Coming from several large corporations that needed to attest to PCI DSS compliance annually, as well as being a QSA in a few former lives, I’ve seen my fair share of the post-audit slump. You know what I’m talking about; it’s the, “Wow! We completed our audit! Let’s take the next 11 months off to focus on other business needs and we’ll ramp back up during month 11.” Sure, you may not word it exactly like that; but more often than not, that’s exactly what happens.
There are a couple major problems with “taking a break” after an audit. Firstly, in the case of PCI DSS, there are daily requirements to meet: log review being the frontrunner. On more than one occasion I’ve assessed a company several years in a row and usually between the first and second year the company’s had trouble proving they do daily log review – especially if they’re not really setting up alerts around it. The more humorous ones are the SIEM/SOC folks who have a daily digest sent to a folder in their mailbox. I’ll show up on year two and find 300-something unread emails.
The other major issue with relaxing after an audit comes down to the fact that these audits are certifications for a point in time. Again referencing PCI DSS, when a company receives their certification – all that’s saying is that, on “that day” (or during the time the audit was performed) the company was found to be compliant. Building on the previous scenario with log review, if the company doesn’t review logs, then the day after they receive their Report on Compliance (ROC) they’re technically not compliant any longer. We’ve seen this play out in several breaches over the years: $COMPANY has a compliant ROC, breach occurs, the PCI Council sends in their forensic team (at significant cost to the company), and the company was found to be not compliant at the time of the breach. Before the breach? Yes! During the breach? No.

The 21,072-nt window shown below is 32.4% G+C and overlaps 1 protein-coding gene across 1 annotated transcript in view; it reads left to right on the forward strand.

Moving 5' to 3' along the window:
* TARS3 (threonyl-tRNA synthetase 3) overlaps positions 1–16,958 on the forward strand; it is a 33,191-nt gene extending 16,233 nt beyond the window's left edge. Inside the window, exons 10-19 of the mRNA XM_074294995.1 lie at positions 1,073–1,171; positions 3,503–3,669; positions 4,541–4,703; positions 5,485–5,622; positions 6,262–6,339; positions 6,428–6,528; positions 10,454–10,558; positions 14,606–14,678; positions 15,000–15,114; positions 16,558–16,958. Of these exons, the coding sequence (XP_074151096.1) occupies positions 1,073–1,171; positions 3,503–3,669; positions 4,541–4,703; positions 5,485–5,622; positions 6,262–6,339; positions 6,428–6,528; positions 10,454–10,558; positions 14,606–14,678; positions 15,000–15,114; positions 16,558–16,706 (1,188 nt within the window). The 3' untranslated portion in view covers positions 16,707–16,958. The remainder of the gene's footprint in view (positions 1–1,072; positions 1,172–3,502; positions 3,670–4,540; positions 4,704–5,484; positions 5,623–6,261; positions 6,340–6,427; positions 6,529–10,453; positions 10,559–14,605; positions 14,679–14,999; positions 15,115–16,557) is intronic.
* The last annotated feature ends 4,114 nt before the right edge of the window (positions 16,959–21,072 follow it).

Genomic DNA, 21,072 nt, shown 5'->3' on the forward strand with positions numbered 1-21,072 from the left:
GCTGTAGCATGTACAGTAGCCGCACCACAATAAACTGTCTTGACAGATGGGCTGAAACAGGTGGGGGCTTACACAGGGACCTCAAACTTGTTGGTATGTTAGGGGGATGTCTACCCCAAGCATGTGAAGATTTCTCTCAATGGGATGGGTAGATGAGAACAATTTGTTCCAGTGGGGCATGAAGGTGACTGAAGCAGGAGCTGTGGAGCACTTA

Companies that must adhere to regulatory compliance would be better off sticking in a mindset that PCI DSS is a lifestyle change – quite similar to somebody who’s trying to lose weight or become more physically fit. If you were to work tremendously hard for a year in the gym and eat properly, there’s a good chance you would reach a realistic goal set for yourself. If after you reached that goal you decided to only go to the gym twice a week and eat fast food five times a week for the next 11 months, you probably wouldn’t be in the same shape. The same principle applies with compliance after an audit.
Building checklists for departments, and for time periods (weekly, monthly, quarterly, annually) lets you break up the tasks into chunks, rather than spending month 11 in a whirlwind of screaming and worrying. Sitting down with each department, and building those checklists, also gets those departments invested in the process, rather than seeing it as a hindrance to their core activities one month a year.
There needs to be buy-in from the top-down in the organization. The folks at the top really need to understand how critical compliance is to their business. When performing the audit, it will become apparent how “bought-in” the executives are. Without sufficient spending, attention, and delegated authority, security and compliance will fail. Without top-down buy-in, nobody in the company will make compliance a priority, dooming the audit to fail. So make sure that there is a champion in the executive ranks who understands why this is important. Spend the time to explain, to be available to discuss, and to build the business case for why this is a year long activity, not just a one month freakout.
Game plan on how to sustain the model
One recommendation I’ve given to several companies that seems to help quite a bit is to have a monthly check-in with the core group of folks involved in the audit. A quick run through of a checklist on what should be done by the end of the month and getting a status (red, yellow, green). If there are roadblocks, talk about them as a group and what can be done to overcome. Checking in quarterly with your auditor can also go a long way – there may be something that slipped through the cracks that the auditor can remind you about completing and/or fixing.
Compliance, like security, is an ongoing exercise. Pentests and audits are point-in-time. But compliance and security happen year round. If you don’t pay attention all year, you may pass a pentest 6 months from now. But you may have been breached for 5 of those months. Same for compliance. You may pass an audit 6 months from now, but if that breach happens, and you can’t document all 6 of those months, your cyber insurance may not pay out, your customers might leave, and your PCI compliance status may be retroactively retracted. Not fun. Ongoing. Simple word. Lots of work.